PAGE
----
1. Tabatha Tracy on

    Can I be the first to say it all sounds like a lie? This all has to do with money. I hate that there is a new lie every time he is asked why. Maybe we should find a new chancellor who can at least keep his story straight….just saying this one isn’t working for us and never has been. May I remind everyone of the book situation?

  2. Clayton Altum on

    I agree with so many others, this has nothing to do with making things better or easier for the students, rather a ploy to cut costs so others may profit from the reductions. You ask any corporate leader when they are looking for qualified personnel for a position requiring a degree they are going to look at the person’s major. Do you think for one second that any corporation such as a logistics company hiring a music major that has no classes or experience in logistics or business?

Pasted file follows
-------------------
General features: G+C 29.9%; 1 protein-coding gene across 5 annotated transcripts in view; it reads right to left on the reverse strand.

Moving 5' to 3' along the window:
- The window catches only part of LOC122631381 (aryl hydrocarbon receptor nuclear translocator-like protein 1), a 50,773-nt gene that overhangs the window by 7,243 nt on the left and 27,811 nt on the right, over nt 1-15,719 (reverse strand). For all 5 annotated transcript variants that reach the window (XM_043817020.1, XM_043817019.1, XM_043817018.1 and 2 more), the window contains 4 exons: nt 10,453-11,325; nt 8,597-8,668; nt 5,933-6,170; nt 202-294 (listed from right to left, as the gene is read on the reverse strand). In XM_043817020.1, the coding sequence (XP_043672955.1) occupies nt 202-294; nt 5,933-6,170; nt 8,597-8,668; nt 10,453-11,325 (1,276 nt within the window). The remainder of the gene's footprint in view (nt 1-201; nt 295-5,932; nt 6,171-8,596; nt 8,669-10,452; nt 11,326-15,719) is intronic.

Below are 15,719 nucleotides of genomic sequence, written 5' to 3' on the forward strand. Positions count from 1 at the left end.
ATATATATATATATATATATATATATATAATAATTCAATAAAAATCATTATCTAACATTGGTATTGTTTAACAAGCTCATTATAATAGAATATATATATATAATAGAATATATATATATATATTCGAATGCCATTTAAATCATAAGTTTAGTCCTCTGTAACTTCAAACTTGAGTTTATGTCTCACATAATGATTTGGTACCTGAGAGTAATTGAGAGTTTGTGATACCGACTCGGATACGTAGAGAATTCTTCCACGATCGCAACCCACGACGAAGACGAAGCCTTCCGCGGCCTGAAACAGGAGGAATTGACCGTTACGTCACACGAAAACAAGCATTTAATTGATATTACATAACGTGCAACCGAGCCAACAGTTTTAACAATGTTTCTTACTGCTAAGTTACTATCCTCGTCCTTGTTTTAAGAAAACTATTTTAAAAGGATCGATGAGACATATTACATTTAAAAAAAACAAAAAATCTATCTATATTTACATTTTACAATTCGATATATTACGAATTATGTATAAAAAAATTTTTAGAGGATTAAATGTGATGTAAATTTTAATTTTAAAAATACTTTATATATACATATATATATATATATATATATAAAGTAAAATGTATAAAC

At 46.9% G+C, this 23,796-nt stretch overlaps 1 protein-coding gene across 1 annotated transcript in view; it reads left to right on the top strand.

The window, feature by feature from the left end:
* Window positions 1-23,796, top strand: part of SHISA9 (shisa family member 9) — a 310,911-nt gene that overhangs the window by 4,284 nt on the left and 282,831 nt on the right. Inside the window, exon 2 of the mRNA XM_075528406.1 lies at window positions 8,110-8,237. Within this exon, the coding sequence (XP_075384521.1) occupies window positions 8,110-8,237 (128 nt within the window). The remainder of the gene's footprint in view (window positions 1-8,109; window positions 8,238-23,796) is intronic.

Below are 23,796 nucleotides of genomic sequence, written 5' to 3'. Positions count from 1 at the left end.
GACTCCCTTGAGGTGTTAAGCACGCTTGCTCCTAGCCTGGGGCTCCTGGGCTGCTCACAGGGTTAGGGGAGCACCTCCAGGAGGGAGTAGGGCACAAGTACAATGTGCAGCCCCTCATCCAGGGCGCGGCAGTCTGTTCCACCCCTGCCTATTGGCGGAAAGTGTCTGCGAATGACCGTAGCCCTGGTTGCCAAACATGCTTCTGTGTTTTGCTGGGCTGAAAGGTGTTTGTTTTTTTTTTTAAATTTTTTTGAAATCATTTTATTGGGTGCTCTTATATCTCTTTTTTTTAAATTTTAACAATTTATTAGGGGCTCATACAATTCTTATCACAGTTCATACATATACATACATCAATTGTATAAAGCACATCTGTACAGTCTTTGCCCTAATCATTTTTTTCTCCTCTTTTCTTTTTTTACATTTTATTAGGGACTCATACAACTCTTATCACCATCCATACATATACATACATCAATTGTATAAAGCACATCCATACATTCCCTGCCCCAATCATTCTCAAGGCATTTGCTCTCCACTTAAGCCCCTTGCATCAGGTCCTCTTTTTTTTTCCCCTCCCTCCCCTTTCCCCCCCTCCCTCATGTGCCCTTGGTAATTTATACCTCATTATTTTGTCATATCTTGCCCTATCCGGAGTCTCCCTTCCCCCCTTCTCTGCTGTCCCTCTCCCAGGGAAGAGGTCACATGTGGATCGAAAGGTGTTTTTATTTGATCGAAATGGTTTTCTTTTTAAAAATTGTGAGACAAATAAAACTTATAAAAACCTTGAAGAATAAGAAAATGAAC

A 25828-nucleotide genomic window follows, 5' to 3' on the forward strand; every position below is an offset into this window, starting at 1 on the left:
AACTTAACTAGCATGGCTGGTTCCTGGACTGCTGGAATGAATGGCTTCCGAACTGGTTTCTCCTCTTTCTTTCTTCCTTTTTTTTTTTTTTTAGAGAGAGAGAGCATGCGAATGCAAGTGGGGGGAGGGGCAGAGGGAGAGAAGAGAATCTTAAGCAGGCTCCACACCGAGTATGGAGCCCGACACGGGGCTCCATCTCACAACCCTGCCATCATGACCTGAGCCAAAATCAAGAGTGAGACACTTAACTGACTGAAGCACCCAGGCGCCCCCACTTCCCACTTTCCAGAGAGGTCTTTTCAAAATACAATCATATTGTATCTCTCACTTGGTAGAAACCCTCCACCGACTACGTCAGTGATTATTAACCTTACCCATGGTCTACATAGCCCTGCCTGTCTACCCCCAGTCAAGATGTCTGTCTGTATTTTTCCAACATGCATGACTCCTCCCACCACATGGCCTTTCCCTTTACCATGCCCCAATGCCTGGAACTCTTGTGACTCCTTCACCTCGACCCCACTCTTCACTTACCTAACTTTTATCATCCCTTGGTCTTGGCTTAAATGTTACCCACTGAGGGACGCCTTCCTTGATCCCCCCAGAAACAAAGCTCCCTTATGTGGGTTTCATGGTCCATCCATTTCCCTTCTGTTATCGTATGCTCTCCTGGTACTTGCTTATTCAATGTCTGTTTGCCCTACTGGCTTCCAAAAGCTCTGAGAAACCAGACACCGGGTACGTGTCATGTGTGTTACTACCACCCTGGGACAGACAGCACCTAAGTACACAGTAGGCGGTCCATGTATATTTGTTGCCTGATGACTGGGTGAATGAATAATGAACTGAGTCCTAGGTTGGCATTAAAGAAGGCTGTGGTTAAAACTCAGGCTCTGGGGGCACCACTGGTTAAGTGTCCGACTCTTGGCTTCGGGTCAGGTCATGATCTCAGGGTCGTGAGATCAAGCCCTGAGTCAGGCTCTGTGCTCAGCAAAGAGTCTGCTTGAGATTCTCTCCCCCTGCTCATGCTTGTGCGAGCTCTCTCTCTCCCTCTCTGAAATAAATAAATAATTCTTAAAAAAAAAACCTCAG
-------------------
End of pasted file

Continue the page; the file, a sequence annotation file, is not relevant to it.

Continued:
Instead of over complicating things, make them simpler. The biggest problem it appears is there is a lack of communication (nothing new) between the colleges, universities, and the bureaucrats, perhaps some real effort in trying make the degree plans uniform and the universities keeping their plans uniform with other universities. Get them to do this in the INTEREST of the students and those corporations seeking educated graduates and cost will be reduced without jeopardizing the student’s futures in obtaining that career they are working so hard to acquire.